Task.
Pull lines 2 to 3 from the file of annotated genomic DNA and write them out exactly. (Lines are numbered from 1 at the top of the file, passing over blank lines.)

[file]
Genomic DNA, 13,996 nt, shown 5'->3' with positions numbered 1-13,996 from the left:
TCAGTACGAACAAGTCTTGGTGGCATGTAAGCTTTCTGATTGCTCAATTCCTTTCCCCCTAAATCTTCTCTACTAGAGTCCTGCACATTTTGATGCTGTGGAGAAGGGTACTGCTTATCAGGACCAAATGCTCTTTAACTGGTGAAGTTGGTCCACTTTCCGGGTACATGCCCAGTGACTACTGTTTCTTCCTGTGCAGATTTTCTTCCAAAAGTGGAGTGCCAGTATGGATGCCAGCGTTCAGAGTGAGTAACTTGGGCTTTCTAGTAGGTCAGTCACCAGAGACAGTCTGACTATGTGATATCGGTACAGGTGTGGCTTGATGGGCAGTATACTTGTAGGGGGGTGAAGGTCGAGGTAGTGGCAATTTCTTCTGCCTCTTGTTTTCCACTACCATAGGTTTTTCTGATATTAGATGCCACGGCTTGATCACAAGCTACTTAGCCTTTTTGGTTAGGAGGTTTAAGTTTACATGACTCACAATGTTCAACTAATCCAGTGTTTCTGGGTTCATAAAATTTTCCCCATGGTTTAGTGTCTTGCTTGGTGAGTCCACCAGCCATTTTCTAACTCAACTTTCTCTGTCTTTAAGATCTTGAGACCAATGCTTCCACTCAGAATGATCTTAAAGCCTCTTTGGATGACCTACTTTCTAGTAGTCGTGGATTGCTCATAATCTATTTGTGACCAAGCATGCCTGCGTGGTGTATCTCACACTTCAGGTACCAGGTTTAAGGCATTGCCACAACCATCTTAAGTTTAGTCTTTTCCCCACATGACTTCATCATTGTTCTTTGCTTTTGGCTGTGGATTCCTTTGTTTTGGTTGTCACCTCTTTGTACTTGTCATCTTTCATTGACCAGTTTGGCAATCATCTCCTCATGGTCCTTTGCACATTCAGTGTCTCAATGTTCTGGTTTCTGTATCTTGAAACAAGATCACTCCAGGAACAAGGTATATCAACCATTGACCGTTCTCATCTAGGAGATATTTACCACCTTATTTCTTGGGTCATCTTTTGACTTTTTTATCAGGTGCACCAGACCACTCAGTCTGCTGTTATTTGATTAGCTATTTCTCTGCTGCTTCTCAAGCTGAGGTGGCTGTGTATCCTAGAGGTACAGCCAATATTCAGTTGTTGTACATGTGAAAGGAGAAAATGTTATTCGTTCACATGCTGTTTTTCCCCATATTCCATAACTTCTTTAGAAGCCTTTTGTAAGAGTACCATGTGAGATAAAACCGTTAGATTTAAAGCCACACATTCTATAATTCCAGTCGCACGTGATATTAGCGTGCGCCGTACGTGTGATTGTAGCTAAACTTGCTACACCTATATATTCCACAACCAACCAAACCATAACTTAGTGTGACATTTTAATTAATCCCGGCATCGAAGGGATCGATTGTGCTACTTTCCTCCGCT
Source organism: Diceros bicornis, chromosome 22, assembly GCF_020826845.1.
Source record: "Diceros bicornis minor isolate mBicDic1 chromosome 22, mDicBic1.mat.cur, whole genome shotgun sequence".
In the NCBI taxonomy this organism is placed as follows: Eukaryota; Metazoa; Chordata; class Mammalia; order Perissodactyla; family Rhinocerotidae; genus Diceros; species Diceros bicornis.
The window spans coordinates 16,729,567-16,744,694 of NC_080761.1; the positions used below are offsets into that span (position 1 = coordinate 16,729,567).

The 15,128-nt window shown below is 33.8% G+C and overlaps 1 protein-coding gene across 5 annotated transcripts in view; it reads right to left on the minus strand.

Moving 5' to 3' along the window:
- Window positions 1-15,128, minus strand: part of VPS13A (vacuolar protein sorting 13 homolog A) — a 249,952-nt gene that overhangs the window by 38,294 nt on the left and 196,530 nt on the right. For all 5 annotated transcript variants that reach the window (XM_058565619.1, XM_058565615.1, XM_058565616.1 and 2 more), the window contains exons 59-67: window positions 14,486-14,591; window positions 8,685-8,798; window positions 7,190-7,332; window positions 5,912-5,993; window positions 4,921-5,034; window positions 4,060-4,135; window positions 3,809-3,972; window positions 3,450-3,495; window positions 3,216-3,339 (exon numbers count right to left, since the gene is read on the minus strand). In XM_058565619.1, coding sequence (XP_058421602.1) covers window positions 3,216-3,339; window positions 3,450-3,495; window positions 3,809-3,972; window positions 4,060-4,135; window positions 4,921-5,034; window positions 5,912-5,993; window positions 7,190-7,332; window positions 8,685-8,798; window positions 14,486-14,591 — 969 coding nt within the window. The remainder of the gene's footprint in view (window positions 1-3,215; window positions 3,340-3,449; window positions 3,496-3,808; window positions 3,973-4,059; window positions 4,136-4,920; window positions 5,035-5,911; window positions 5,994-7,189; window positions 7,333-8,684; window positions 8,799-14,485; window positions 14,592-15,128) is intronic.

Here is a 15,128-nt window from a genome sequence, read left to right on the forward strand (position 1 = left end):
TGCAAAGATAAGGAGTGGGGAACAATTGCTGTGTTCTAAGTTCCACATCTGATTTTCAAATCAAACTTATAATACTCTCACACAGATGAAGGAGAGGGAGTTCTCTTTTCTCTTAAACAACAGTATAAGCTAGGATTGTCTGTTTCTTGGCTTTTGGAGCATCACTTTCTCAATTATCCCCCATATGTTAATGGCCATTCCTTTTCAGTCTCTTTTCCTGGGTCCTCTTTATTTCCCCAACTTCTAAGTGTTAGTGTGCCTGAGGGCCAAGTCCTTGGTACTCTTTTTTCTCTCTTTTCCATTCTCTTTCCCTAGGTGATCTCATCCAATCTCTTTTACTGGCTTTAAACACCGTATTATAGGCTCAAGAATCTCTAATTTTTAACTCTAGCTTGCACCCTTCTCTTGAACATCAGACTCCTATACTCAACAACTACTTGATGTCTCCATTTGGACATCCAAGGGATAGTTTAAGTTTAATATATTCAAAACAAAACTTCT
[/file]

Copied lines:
TCAGTACGAACAAGTCTTGGTGGCATGTAAGCTTTCTGATTGCTCAATTCCTTTCCCCCTAAATCTTCTCTACTAGAGTCCTGCACATTTTGATGCTGTGGAGAAGGGTACTGCTTATCAGGACCAAATGCTCTTTAACTGGTGAAGTTGGTCCACTTTCCGGGTACATGCCCAGTGACTACTGTTTCTTCCTGTGCAGATTTTCTTCCAAAAGTGGAGTGCCAGTATGGATGCCAGCGTTCAGAGTGAGTAACTTGGGCTTTCTAGTAGGTCAGTCACCAGAGACAGTCTGACTATGTGATATCGGTACAGGTGTGGCTTGATGGGCAGTATACTTGTAGGGGGGTGAAGGTCGAGGTAGTGGCAATTTCTTCTGCCTCTTGTTTTCCACTACCATAGGTTTTTCTGATATTAGATGCCACGGCTTGATCACAAGCTACTTAGCCTTTTTGGTTAGGAGGTTTAAGTTTACATGACTCACAATGTTCAACTAATCCAGTGTTTCTGGGTTCATAAAATTTTCCCCATGGTTTAGTGTCTTGCTTGGTGAGTCCACCAGCCATTTTCTAACTCAACTTTCTCTGTCTTTAAGATCTTGAGACCAATGCTTCCACTCAGAATGATCTTAAAGCCTCTTTGGATGACCTACTTTCTAGTAGTCGTGGATTGCTCATAATCTATTTGTGACCAAGCATGCCTGCGTGGTGTATCTCACACTTCAGGTACCAGGTTTAAGGCATTGCCACAACCATCTTAAGTTTAGTCTTTTCCCCACATGACTTCATCATTGTTCTTTGCTTTTGGCTGTGGATTCCTTTGTTTTGGTTGTCACCTCTTTGTACTTGTCATCTTTCATTGACCAGTTTGGCAATCATCTCCTCATGGTCCTTTGCACATTCAGTGTCTCAATGTTCTGGTTTCTGTATCTTGAAACAAGATCACTCCAGGAACAAGGTATATCAACCATTGACCGTTCTCATCTAGGAGATATTTACCACCTTATTTCTTGGGTCATCTTTTGACTTTTTTATCAGGTGCACCAGACCACTCAGTCTGCTGTTATTTGATTAGCTATTTCTCTGCTGCTTCTCAAGCTGAGGTGGCTGTGTATCCTAGAGGTACAGCCAATATTCAGTTGTTGTACATGTGAAAGGAGAAAATGTTATTCGTTCACATGCTGTTTTTCCCCATATTCCATAACTTCTTTAGAAGCCTTTTGTAAGAGTACCATGTGAGATAAAACCGTTAGATTTAAAGCCACACATTCTATAATTCCAGTCGCACGTGATATTAGCGTGCGCCGTACGTGTGATTGTAGCTAAACTTGCTACACCTATATATTCCACAACCAACCAAACCATAACTTAGTGTGACATTTTAATTAATCCCGGCATCGAAGGGATCGATTGTGCTACTTTCCTCCGCT
Source organism: Diceros bicornis, chromosome 22, assembly GCF_020826845.1.